Large Oil Spills

Science Center Objects

Oil spills, such as the 2010 Deepwater Horizon Oil Spill, are impactful environmental disasters that have long lasting effects to the landscape, native species, and inhabitants who depend on the area. The USGS explores the adverse effect that large-scale oil spills have on the environment and helps responders prepare for environmental recovery and rehabilitation.


As the name implies, an oil spill refers to any uncontrolled release of crude oil, gasoline, fuels, or other oil by-products into the environment. Oil spills can pollute land, air, or water. Although the term "oil spill" often makes people think of spills in the ocean and coastal waters, such as in 2010 during the Deepwater Horizon Oil Spill in the Gulf of Mexico or the 1989 Exxon Valdez Oil Spill in Alaska, it also refers to land spills, too. Spills are incredibly harmful to those species that come in direct contact with the polluted areas. And depending on the size and scale of an oil spill, the recovery time can take days to decades.


Image: USGS Collects Sediments Samples at Pascagoula Beach

USGS scientists collected environmental data and samples at beach in response to the 2010 Deepwater Horizon oil spill in the Gulf of Mexico (Credit: Shane Stocks).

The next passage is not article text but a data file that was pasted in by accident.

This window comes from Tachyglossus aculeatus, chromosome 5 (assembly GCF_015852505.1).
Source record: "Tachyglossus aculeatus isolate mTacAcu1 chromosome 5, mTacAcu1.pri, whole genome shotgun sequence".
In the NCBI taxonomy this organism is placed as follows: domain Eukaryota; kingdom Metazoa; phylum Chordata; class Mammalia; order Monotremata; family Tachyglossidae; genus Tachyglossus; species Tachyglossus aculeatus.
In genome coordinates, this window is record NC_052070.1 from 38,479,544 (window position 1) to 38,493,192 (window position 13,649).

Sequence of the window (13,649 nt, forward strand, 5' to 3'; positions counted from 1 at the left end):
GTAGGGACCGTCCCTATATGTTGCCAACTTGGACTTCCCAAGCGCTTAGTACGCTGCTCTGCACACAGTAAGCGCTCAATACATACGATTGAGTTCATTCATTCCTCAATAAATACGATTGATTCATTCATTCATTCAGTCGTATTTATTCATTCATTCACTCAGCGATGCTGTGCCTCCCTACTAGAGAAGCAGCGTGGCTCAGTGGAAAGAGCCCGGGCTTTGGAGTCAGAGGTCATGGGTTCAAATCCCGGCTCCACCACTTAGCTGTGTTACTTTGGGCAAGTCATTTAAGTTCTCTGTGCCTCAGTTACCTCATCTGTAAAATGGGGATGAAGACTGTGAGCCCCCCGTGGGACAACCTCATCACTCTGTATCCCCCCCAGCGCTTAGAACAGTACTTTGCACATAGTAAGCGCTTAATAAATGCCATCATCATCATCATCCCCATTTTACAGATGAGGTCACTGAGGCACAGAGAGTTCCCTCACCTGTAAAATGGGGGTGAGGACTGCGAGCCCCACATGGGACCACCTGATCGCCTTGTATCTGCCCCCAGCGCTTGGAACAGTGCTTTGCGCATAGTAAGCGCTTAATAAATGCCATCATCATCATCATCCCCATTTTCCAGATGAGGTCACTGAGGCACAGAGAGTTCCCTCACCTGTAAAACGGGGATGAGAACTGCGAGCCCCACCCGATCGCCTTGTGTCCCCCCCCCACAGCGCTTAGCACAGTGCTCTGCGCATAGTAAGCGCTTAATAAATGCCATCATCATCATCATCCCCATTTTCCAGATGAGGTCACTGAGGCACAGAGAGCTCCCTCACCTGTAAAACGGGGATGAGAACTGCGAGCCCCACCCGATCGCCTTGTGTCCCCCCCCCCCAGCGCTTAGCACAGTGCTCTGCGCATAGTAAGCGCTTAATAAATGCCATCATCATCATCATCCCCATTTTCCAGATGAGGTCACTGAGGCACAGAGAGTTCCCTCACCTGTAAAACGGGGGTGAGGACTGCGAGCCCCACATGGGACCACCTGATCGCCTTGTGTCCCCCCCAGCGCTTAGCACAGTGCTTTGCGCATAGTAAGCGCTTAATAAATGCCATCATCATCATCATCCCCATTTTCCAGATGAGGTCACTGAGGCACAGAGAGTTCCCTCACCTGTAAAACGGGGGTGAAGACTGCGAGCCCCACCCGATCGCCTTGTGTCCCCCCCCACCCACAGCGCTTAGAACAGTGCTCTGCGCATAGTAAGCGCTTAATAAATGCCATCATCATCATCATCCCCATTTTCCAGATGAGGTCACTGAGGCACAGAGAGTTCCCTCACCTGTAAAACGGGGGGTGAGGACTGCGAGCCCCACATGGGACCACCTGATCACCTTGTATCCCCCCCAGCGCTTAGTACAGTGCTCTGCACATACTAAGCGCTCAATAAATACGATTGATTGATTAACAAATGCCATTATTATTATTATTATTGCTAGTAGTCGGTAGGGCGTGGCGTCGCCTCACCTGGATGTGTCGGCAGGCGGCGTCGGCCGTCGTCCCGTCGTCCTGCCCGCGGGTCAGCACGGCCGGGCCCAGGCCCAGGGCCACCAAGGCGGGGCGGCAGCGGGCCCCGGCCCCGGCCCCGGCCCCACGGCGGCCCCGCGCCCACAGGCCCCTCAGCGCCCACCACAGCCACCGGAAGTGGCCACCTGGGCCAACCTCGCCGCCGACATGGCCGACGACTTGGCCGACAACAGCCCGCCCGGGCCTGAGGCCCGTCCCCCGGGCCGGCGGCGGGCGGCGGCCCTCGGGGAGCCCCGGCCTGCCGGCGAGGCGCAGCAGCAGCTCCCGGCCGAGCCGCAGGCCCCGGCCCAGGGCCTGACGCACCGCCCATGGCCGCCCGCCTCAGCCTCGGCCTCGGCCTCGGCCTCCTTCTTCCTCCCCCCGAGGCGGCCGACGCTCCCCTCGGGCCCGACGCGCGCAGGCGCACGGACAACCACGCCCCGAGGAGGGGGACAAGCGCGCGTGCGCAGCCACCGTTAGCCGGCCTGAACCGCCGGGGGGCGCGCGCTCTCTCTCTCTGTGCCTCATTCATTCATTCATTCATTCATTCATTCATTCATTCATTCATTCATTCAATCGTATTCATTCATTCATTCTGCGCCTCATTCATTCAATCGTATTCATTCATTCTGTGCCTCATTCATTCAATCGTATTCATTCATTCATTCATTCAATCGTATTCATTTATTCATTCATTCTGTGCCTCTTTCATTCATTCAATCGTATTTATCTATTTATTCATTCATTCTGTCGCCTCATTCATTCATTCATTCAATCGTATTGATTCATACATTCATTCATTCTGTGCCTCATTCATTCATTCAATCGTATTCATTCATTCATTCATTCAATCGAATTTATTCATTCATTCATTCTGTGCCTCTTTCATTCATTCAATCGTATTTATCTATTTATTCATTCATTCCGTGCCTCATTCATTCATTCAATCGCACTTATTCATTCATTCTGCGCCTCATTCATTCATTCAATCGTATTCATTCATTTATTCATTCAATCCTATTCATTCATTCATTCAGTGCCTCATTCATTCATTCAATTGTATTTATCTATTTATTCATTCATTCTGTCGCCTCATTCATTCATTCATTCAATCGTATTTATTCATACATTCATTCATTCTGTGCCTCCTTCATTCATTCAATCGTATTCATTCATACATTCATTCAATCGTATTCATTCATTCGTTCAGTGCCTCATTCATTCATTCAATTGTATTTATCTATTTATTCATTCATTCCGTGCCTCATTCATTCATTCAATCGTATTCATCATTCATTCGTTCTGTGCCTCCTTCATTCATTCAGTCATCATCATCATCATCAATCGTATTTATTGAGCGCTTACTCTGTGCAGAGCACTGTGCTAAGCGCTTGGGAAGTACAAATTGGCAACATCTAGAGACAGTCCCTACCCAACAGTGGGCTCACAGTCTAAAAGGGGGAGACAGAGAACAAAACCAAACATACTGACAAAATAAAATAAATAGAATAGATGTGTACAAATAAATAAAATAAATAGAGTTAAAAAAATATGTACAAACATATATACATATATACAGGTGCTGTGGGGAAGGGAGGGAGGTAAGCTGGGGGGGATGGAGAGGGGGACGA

The USGS responded to the 2010 Deepwater Horizon Oil Spill by establishing baseline conditions in water chemistry in coastal waters and bed sediments prior to landfall of the oil spill. After the spill reached shore, the USGS conducted additional sampling in Texas, Louisiana, Mississippi, Alabama, and Florida to assess the effect of the oil spill on the Gulf coastal environment. Sampling locations include barrier islands and coastal wetlands that are critical to fish and wildlife in the Gulf of Mexico. The USGS provided decision support tools to help land managers and first environmental responders mitigate the effects of the oil spill and assist in restoration efforts.



The USGS monitors and assesses the impacts of oil spills on the environment. Here are a few additional resources to highlight USGS work on oil spills across the country. By no means are these the only oil spill studies the USGS conducts, but these links offer a good starting point to explore more research.



U.S. Environmental Protection Agency

The Deepwater Horizon